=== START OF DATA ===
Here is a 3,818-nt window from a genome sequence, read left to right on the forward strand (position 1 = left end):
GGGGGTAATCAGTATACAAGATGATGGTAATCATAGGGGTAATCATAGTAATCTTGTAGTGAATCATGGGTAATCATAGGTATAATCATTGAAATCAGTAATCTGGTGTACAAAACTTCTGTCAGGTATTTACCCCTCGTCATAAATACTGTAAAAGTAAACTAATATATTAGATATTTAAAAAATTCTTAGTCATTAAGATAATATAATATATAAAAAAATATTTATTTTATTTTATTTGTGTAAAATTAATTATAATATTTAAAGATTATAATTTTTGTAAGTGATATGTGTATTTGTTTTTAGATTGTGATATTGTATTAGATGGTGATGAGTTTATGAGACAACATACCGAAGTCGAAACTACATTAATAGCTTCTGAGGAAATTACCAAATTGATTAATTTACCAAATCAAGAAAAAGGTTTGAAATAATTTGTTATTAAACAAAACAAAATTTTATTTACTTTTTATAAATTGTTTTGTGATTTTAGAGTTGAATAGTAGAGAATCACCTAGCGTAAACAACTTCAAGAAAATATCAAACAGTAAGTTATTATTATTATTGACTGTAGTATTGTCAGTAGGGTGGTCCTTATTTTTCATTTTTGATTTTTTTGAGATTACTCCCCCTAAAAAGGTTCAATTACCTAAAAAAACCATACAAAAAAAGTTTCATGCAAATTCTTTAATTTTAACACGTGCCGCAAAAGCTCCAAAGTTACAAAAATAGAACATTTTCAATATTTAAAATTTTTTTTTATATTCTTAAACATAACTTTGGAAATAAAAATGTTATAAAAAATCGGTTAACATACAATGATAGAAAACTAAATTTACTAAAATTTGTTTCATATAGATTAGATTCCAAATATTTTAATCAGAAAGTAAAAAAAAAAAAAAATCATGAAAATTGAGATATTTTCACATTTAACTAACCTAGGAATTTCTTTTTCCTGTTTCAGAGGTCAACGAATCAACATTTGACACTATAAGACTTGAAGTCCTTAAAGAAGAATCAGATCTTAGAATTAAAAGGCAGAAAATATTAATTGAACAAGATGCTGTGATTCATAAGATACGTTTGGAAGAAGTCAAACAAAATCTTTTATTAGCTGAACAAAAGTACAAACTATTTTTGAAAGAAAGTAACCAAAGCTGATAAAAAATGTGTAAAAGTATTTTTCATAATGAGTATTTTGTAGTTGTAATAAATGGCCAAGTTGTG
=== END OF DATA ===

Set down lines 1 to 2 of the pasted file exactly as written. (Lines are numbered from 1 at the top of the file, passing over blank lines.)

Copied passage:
Here is a 3,818-nt window from a genome sequence, read left to right on the forward strand (position 1 = left end):
GGGGGTAATCAGTATACAAGATGATGGTAATCATAGGGGTAATCATAGTAATCTTGTAGTGAATCATGGGTAATCATAGGTATAATCATTGAAATCAGTAATCTGGTGTACAAAACTTCTGTCAGGTATTTACCCCTCGTCATAAATACTGTAAAAGTAAACTAATATATTAGATATTTAAAAAATTCTTAGTCATTAAGATAATATAATATATAAAAAAATATTTATTTTATTTTATTTGTGTAAAATTAATTATAATATTTAAAGATTATAATTTTTGTAAGTGATATGTGTATTTGTTTTTAGATTGTGATATTGTATTAGATGGTGATGAGTTTATGAGACAACATACCGAAGTCGAAACTACATTAATAGCTTCTGAGGAAATTACCAAATTGATTAATTTACCAAATCAAGAAAAAGGTTTGAAATAATTTGTTATTAAACAAAACAAAATTTTATTTACTTTTTATAAATTGTTTTGTGATTTTAGAGTTGAATAGTAGAGAATCACCTAGCGTAAACAACTTCAAGAAAATATCAAACAGTAAGTTATTATTATTATTGACTGTAGTATTGTCAGTAGGGTGGTCCTTATTTTTCATTTTTGATTTTTTTGAGATTACTCCCCCTAAAAAGGTTCAATTACCTAAAAAAACCATACAAAAAAAGTTTCATGCAAATTCTTTAATTTTAACACGTGCCGCAAAAGCTCCAAAGTTACAAAAATAGAACATTTTCAATATTTAAAATTTTTTTTTATATTCTTAAACATAACTTTGGAAATAAAAATGTTATAAAAAATCGGTTAACATACAATGATAGAAAACTAAATTTACTAAAATTTGTTTCATATAGATTAGATTCCAAATATTTTAATCAGAAAGTAAAAAAAAAAAAAAATCATGAAAATTGAGATATTTTCACATTTAACTAACCTAGGAATTTCTTTTTCCTGTTTCAGAGGTCAACGAATCAACATTTGACACTATAAGACTTGAAGTCCTTAAAGAAGAATCAGATCTTAGAATTAAAAGGCAGAAAATATTAATTGAACAAGATGCTGTGATTCATAAGATACGTTTGGAAGAAGTCAAACAAAATCTTTTATTAGCTGAACAAAAGTACAAACTATTTTTGAAAGAAAGTAACCAAAGCTGATAAAAAATGTGTAAAAGTATTTTTCATAATGAGTATTTTGTAGTTGTAATAAATGGCCAAGTTGTG